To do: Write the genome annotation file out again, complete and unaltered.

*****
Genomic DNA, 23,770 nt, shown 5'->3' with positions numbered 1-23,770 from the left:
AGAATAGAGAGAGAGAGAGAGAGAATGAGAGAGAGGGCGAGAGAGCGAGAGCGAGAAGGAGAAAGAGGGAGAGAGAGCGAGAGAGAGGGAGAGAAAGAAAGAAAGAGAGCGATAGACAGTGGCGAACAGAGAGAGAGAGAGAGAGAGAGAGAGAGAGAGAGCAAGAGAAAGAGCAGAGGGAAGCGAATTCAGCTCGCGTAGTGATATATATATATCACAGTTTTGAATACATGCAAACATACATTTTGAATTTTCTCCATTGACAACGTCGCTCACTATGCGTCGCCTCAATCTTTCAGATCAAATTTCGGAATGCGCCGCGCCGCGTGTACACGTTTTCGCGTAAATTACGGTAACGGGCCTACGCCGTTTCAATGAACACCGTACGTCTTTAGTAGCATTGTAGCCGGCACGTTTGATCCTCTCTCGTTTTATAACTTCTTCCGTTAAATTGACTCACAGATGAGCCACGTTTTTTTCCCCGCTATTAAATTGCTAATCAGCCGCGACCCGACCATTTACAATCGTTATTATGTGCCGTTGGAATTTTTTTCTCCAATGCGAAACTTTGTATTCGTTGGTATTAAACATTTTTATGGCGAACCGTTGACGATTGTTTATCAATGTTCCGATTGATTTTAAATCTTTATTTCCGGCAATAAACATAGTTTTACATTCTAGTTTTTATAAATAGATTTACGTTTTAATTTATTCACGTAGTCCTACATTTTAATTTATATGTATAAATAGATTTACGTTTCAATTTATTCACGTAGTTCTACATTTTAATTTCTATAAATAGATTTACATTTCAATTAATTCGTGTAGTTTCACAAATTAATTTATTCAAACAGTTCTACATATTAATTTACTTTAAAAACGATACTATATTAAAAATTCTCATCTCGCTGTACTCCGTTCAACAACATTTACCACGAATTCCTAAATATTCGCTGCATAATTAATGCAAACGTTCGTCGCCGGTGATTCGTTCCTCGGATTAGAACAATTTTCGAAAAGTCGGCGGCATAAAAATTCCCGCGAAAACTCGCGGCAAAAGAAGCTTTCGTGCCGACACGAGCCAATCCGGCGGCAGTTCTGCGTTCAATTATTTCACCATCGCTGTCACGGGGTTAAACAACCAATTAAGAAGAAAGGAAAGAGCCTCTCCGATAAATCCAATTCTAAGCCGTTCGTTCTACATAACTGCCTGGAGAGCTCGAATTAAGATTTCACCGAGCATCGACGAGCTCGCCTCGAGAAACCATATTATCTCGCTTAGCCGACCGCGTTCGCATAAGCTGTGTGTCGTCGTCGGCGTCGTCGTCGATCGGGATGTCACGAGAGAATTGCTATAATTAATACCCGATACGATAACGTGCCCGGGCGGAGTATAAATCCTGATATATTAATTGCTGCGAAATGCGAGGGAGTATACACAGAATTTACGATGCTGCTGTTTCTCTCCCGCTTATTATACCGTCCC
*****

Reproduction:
Genomic DNA, 23,770 nt, shown 5'->3' with positions numbered 1-23,770 from the left:
AGAATAGAGAGAGAGAGAGAGAGAATGAGAGAGAGGGCGAGAGAGCGAGAGCGAGAAGGAGAAAGAGGGAGAGAGAGCGAGAGAGAGGGAGAGAAAGAAAGAAAGAGAGCGATAGACAGTGGCGAACAGAGAGAGAGAGAGAGAGAGAGAGAGAGAGAGAGCAAGAGAAAGAGCAGAGGGAAGCGAATTCAGCTCGCGTAGTGATATATATATATCACAGTTTTGAATACATGCAAACATACATTTTGAATTTTCTCCATTGACAACGTCGCTCACTATGCGTCGCCTCAATCTTTCAGATCAAATTTCGGAATGCGCCGCGCCGCGTGTACACGTTTTCGCGTAAATTACGGTAACGGGCCTACGCCGTTTCAATGAACACCGTACGTCTTTAGTAGCATTGTAGCCGGCACGTTTGATCCTCTCTCGTTTTATAACTTCTTCCGTTAAATTGACTCACAGATGAGCCACGTTTTTTTCCCCGCTATTAAATTGCTAATCAGCCGCGACCCGACCATTTACAATCGTTATTATGTGCCGTTGGAATTTTTTTCTCCAATGCGAAACTTTGTATTCGTTGGTATTAAACATTTTTATGGCGAACCGTTGACGATTGTTTATCAATGTTCCGATTGATTTTAAATCTTTATTTCCGGCAATAAACATAGTTTTACATTCTAGTTTTTATAAATAGATTTACGTTTTAATTTATTCACGTAGTCCTACATTTTAATTTATATGTATAAATAGATTTACGTTTCAATTTATTCACGTAGTTCTACATTTTAATTTCTATAAATAGATTTACATTTCAATTAATTCGTGTAGTTTCACAAATTAATTTATTCAAACAGTTCTACATATTAATTTACTTTAAAAACGATACTATATTAAAAATTCTCATCTCGCTGTACTCCGTTCAACAACATTTACCACGAATTCCTAAATATTCGCTGCATAATTAATGCAAACGTTCGTCGCCGGTGATTCGTTCCTCGGATTAGAACAATTTTCGAAAAGTCGGCGGCATAAAAATTCCCGCGAAAACTCGCGGCAAAAGAAGCTTTCGTGCCGACACGAGCCAATCCGGCGGCAGTTCTGCGTTCAATTATTTCACCATCGCTGTCACGGGGTTAAACAACCAATTAAGAAGAAAGGAAAGAGCCTCTCCGATAAATCCAATTCTAAGCCGTTCGTTCTACATAACTGCCTGGAGAGCTCGAATTAAGATTTCACCGAGCATCGACGAGCTCGCCTCGAGAAACCATATTATCTCGCTTAGCCGACCGCGTTCGCATAAGCTGTGTGTCGTCGTCGGCGTCGTCGTCGATCGGGATGTCACGAGAGAATTGCTATAATTAATACCCGATACGATAACGTGCCCGGGCGGAGTATAAATCCTGATATATTAATTGCTGCGAAATGCGAGGGAGTATACACAGAATTTACGATGCTGCTGTTTCTCTCCCGCTTATTATACCGTCCC